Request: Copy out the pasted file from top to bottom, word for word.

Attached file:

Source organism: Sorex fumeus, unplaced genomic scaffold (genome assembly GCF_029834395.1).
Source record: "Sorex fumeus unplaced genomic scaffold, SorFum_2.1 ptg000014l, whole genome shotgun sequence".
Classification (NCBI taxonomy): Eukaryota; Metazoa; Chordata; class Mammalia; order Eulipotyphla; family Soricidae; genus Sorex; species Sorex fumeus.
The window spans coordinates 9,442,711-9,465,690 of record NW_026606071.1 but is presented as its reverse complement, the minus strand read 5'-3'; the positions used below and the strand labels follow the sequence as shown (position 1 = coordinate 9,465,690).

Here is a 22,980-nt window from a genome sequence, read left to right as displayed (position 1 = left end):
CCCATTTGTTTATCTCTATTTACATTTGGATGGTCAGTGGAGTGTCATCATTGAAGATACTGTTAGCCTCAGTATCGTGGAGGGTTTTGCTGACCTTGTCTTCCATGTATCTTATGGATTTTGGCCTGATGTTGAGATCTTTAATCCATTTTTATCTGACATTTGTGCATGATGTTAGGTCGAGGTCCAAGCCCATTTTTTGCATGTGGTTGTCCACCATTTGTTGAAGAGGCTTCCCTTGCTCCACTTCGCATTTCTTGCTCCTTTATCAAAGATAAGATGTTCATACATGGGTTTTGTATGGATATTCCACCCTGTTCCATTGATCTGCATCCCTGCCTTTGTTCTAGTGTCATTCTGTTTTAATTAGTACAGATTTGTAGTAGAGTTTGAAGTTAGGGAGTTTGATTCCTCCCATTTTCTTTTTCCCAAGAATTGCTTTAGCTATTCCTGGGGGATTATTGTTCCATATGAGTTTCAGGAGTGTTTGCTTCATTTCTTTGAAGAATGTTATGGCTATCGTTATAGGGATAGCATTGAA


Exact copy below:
Source organism: Sorex fumeus, unplaced genomic scaffold (genome assembly GCF_029834395.1).
Source record: "Sorex fumeus unplaced genomic scaffold, SorFum_2.1 ptg000014l, whole genome shotgun sequence".
Classification (NCBI taxonomy): Eukaryota; Metazoa; Chordata; class Mammalia; order Eulipotyphla; family Soricidae; genus Sorex; species Sorex fumeus.
The window spans coordinates 9,442,711-9,465,690 of record NW_026606071.1 but is presented as its reverse complement, the minus strand read 5'-3'; the positions used below and the strand labels follow the sequence as shown (position 1 = coordinate 9,465,690).

Here is a 22,980-nt window from a genome sequence, read left to right as displayed (position 1 = left end):
CCCATTTGTTTATCTCTATTTACATTTGGATGGTCAGTGGAGTGTCATCATTGAAGATACTGTTAGCCTCAGTATCGTGGAGGGTTTTGCTGACCTTGTCTTCCATGTATCTTATGGATTTTGGCCTGATGTTGAGATCTTTAATCCATTTTTATCTGACATTTGTGCATGATGTTAGGTCGAGGTCCAAGCCCATTTTTTGCATGTGGTTGTCCACCATTTGTTGAAGAGGCTTCCCTTGCTCCACTTCGCATTTCTTGCTCCTTTATCAAAGATAAGATGTTCATACATGGGTTTTGTATGGATATTCCACCCTGTTCCATTGATCTGCATCCCTGCCTTTGTTCTAGTGTCATTCTGTTTTAATTAGTACAGATTTGTAGTAGAGTTTGAAGTTAGGGAGTTTGATTCCTCCCATTTTCTTTTTCCCAAGAATTGCTTTAGCTATTCCTGGGGGATTATTGTTCCATATGAGTTTCAGGAGTGTTTGCTTCATTTCTTTGAAGAATGTTATGGCTATCGTTATAGGGATAGCATTGAA